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Calling for better ties with West, Iran reformist wins presidency

By AFP - Jul 06,2024 - Last updated at Jul 06,2024

Newly-elected Iranian President Masoud Pezeshkian gestures during a visit to the shrine of the Islamic Republic's founder Ayatollah Ruhollah Khomeini in Tehran on Saturday (AFP photo)

TEHRAN — Iran's reformist candidate Masoud Pezeshkian, who advocates improved ties with the West, on Saturday won a run-off presidential election against ultraconservative Saeed Jalili, the interior ministry said.

The election came against a backdrop of heightened regional tensions because of the Gaza war, a dispute with the West over Iran's nuclear programme, and domestic discontent over the state of Iran's sanctions-hit economy.

Pezeshkian received more than 16 million votes, around 54 per cent, and Jalili more than 13 million, roughly 44 per cent, out of about 30 million votes cast, electoral authority spokesman Mohsen Eslami said.

Turnout was 49.8 per cent, Eslami added, up from a record low of about 40 per cent in the first round.

In the mausoleum of Imam Khomeini in southern Tehran, Pezeshkian gave a speech thanking his supporters, saying their votes have "given hope to a society plunged into an atmosphere of dissatisfaction".

"I did not give false promises in this election," said Pezeshkian, flanked by former foreign minister Javad Zarid. 

"I didn't say anything that I wouldn't be able to do tomorrow."

In an earlier post on X, Pezeshkian said the vote was the start of a "partnership" with Iran's people.

The death of ultraconservative president Ebrahim Raisi in a helicopter crash necessitated the election, which was not due until 2025.

Under Raisi, Iran sought improved relations with China and Russia while mending ties with Arab neighbours, chiefly Saudi Arabia, to avert deeper isolation.

Saudi Arabia led Gulf states in congratulating Pezeshkian. Both Russia and China expressed hopes for further reinforcement of ties.


Nuclear deal 


Pezeshkian is a 69-year-old heart surgeon whose only previous government experience was as health minister about two decades ago.

He has called for "constructive relations" with Western countries to "get Iran out of its isolation". 

He favours reviving the 2015 nuclear deal between Iran and global powers.

Washington unilaterally withdrew from the accord in 2018, reimposing sanctions and leading Iran to gradually reduce commitment to its terms. The deal aimed to curb nuclear activity which Tehran maintains is for peaceful purposes.

Iran’s foe the United States on Monday said it would make no difference whether Pezeshkian or Jalili won.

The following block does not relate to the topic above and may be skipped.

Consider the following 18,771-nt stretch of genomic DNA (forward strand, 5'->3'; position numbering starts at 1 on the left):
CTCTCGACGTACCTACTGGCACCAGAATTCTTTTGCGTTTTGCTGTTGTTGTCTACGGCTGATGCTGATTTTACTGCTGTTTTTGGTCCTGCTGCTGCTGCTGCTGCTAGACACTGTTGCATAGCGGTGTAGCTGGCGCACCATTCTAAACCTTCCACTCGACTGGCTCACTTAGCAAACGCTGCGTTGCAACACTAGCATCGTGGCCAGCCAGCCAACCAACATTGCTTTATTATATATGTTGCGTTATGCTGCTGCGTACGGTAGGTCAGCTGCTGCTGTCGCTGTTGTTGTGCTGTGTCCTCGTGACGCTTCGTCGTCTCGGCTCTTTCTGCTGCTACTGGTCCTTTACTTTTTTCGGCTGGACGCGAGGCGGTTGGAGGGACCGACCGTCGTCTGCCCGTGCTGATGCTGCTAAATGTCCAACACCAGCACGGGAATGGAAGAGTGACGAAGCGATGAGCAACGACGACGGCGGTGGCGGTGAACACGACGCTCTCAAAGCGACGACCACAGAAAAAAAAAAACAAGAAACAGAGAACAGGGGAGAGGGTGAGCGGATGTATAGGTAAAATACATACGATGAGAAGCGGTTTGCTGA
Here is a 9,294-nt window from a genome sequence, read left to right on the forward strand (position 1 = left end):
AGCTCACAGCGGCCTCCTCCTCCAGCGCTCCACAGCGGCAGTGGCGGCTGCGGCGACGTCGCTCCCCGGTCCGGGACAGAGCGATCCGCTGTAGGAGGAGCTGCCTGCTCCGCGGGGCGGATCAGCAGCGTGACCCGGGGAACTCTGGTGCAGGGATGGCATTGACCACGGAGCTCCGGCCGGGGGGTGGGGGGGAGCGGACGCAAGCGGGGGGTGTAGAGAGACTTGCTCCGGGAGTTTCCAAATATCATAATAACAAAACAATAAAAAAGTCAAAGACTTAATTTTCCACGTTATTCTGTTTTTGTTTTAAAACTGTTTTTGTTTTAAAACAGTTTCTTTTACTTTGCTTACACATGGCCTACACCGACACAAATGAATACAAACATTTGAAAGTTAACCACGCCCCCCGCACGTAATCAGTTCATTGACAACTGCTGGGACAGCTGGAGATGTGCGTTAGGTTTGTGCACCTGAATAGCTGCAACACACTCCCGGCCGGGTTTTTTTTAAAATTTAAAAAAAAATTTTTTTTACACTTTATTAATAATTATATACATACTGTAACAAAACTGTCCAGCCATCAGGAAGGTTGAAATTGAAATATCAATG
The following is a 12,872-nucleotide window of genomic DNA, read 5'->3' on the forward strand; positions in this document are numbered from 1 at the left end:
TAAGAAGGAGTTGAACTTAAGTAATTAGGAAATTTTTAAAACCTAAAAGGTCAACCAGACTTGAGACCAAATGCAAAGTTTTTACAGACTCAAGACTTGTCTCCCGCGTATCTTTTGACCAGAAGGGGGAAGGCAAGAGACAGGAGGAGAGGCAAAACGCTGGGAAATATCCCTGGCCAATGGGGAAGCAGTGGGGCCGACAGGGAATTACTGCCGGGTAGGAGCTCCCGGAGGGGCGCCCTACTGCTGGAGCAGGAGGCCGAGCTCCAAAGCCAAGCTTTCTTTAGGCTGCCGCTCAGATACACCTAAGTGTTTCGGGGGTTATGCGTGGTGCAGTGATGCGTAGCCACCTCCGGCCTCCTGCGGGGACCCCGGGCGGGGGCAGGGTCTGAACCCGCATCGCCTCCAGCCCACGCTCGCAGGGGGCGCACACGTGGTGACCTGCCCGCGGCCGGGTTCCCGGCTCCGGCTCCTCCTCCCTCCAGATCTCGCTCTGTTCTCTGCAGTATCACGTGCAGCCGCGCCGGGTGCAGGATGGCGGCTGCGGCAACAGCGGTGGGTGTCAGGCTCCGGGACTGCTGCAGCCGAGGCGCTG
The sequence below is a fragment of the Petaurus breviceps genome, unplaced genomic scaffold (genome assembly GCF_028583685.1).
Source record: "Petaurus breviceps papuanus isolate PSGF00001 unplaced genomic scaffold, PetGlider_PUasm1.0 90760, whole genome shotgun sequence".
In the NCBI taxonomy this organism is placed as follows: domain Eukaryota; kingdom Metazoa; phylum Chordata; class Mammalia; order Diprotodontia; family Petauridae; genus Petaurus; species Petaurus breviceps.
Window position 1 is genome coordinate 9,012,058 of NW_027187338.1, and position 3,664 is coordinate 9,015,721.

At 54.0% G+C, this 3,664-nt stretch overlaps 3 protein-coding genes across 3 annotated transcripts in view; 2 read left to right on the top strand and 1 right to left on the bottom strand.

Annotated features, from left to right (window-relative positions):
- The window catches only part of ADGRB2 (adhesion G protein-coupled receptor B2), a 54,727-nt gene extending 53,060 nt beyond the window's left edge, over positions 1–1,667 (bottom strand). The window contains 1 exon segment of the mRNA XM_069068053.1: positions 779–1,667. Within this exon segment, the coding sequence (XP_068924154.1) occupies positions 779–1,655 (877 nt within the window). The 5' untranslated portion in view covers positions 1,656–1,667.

State Department spokesman Vedant Patel said there was no expectation the vote would “lead to a fundamental change in Iran’s direction” or improvement in human rights.

There were no obvious celebrations in Tehran on Saturday after the final results were announced, but state TV showed large crowds waving the Iranian flag in the north-western city of Tabriz, which Pezeshkian had represented in parliament since 2008.

In Tehran, some Iranians hailed the outcome.

“We are very happy that Mr Pezeshkian won,” said Abolfazl, a 40-year-old architect who gave only his first name.

“I expected him to become the president because we really needed a well-educated president to solve the economic problems of the people.” 

Supreme leader Ayatollah Ali Khamenei, who has the final say on all major policy issues, congratulated Pezeshkian.

He urged him to “continue the path of Martyr Raisi and use the country’s many capacities, especially the revolutionary and faithful youth, for the comfort of the people and the progress of the country”.

Khamenei accused “enemies of the Iranian nation” of being behind a “scheme of boycotting the elections”.

After more than one million ballots were spoiled in the first round, the figure in the runoff was more than 600,000, according to figures provided by Eslami.


 ‘Conservative dominance’ 


The vote came with some Iranians having lost faith in the system, according to analysts.

“I don’t have any feelings” about Pezeshkian’s win, said Donya, a 53-year-old babysitter who doesn’t know “whether the situation is going to get better or worse”.

Donya, who gave only her first name, added: “I didn’t vote and I don’t have any feeling for Mr Pezeshkian or anyone else.”

All candidates were approved by Iran’s Guardian Council and Pezeshkian was the lone reformist allowed to stand.

Political expert Ali Vaez, from the International Crisis Group think tank, said on X that Pezeshkian will face challenges in implementing his platform because of “continued conservative dominance of other state institutions & limits of presidential authority”.

Jalili, 58, an Iranian nuclear negotiator until 2013, is known for his uncompromising anti-West stance. After his defeat he urged his supporters to help Pezeshkian in his new role.

Hassan Rouhani, a moderate in office until Raisi’s victory in 2021, congratulated Pezeshkian on his win.

Rouhani said voters had shown “they want a serious change in the state of governance in the country”.

They had voted “for constructive interaction with the world” and for revival of the nuclear deal, he added.

Pezeshkian vowed to ease long-standing internet restrictions and to “fully” oppose police patrols enforcing the mandatory headscarf for women, a high-profile issue since the death in police custody in 2022 of Mahsa Amini.

The 22-year-old Iranian Kurd had been detained for an alleged breach of the dress code, and her death sparked months of nationwide unrest.

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